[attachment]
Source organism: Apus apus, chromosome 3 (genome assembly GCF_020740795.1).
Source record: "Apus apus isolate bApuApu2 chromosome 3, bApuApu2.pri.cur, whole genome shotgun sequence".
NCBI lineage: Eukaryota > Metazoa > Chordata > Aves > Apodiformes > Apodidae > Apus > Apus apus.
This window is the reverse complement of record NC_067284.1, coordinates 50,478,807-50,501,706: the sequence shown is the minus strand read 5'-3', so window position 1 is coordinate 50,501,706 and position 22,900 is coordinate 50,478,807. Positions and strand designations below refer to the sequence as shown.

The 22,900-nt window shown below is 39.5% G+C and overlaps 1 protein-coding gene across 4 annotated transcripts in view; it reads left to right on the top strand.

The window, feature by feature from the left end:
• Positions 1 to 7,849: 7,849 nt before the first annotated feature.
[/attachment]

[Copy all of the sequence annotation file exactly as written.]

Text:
Source organism: Apus apus, chromosome 3 (genome assembly GCF_020740795.1).
Source record: "Apus apus isolate bApuApu2 chromosome 3, bApuApu2.pri.cur, whole genome shotgun sequence".
NCBI lineage: Eukaryota > Metazoa > Chordata > Aves > Apodiformes > Apodidae > Apus > Apus apus.
This window is the reverse complement of record NC_067284.1, coordinates 50,478,807-50,501,706: the sequence shown is the minus strand read 5'-3', so window position 1 is coordinate 50,501,706 and position 22,900 is coordinate 50,478,807. Positions and strand designations below refer to the sequence as shown.

The 22,900-nt window shown below is 39.5% G+C and overlaps 1 protein-coding gene across 4 annotated transcripts in view; it reads left to right on the top strand.

The window, feature by feature from the left end:
• Positions 1 to 7,849: 7,849 nt before the first annotated feature.